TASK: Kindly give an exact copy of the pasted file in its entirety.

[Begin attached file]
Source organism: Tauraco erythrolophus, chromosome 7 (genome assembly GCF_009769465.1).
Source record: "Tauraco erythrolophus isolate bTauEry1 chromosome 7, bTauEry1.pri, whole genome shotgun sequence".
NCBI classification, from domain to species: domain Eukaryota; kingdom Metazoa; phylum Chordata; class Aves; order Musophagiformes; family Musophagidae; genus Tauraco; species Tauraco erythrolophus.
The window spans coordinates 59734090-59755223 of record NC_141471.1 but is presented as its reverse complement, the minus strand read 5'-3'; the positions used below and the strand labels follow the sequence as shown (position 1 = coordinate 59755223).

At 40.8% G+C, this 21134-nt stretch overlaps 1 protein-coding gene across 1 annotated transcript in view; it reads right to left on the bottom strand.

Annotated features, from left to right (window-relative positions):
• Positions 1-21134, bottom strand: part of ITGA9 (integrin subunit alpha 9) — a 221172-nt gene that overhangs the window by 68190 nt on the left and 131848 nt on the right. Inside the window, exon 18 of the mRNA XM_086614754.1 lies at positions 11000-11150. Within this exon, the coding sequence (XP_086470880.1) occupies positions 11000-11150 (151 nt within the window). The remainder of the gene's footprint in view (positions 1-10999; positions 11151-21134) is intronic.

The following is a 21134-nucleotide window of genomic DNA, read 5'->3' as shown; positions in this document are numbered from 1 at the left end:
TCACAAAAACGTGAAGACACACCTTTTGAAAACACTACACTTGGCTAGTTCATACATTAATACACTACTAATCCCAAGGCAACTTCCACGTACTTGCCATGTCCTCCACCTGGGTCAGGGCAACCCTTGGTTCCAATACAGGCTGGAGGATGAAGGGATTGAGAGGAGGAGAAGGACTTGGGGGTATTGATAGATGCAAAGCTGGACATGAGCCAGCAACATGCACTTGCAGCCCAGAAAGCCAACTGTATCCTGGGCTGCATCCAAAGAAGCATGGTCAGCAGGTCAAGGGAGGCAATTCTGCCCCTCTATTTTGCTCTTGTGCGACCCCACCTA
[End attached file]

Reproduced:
Source organism: Tauraco erythrolophus, chromosome 7 (genome assembly GCF_009769465.1).
Source record: "Tauraco erythrolophus isolate bTauEry1 chromosome 7, bTauEry1.pri, whole genome shotgun sequence".
NCBI classification, from domain to species: domain Eukaryota; kingdom Metazoa; phylum Chordata; class Aves; order Musophagiformes; family Musophagidae; genus Tauraco; species Tauraco erythrolophus.
The window spans coordinates 59734090-59755223 of record NC_141471.1 but is presented as its reverse complement, the minus strand read 5'-3'; the positions used below and the strand labels follow the sequence as shown (position 1 = coordinate 59755223).

At 40.8% G+C, this 21134-nt stretch overlaps 1 protein-coding gene across 1 annotated transcript in view; it reads right to left on the bottom strand.

Annotated features, from left to right (window-relative positions):
• Positions 1-21134, bottom strand: part of ITGA9 (integrin subunit alpha 9) — a 221172-nt gene that overhangs the window by 68190 nt on the left and 131848 nt on the right. Inside the window, exon 18 of the mRNA XM_086614754.1 lies at positions 11000-11150. Within this exon, the coding sequence (XP_086470880.1) occupies positions 11000-11150 (151 nt within the window). The remainder of the gene's footprint in view (positions 1-10999; positions 11151-21134) is intronic.

The following is a 21134-nucleotide window of genomic DNA, read 5'->3' as shown; positions in this document are numbered from 1 at the left end:
TCACAAAAACGTGAAGACACACCTTTTGAAAACACTACACTTGGCTAGTTCATACATTAATACACTACTAATCCCAAGGCAACTTCCACGTACTTGCCATGTCCTCCACCTGGGTCAGGGCAACCCTTGGTTCCAATACAGGCTGGAGGATGAAGGGATTGAGAGGAGGAGAAGGACTTGGGGGTATTGATAGATGCAAAGCTGGACATGAGCCAGCAACATGCACTTGCAGCCCAGAAAGCCAACTGTATCCTGGGCTGCATCCAAAGAAGCATGGTCAGCAGGTCAAGGGAGGCAATTCTGCCCCTCTATTTTGCTCTTGTGCGACCCCACCTA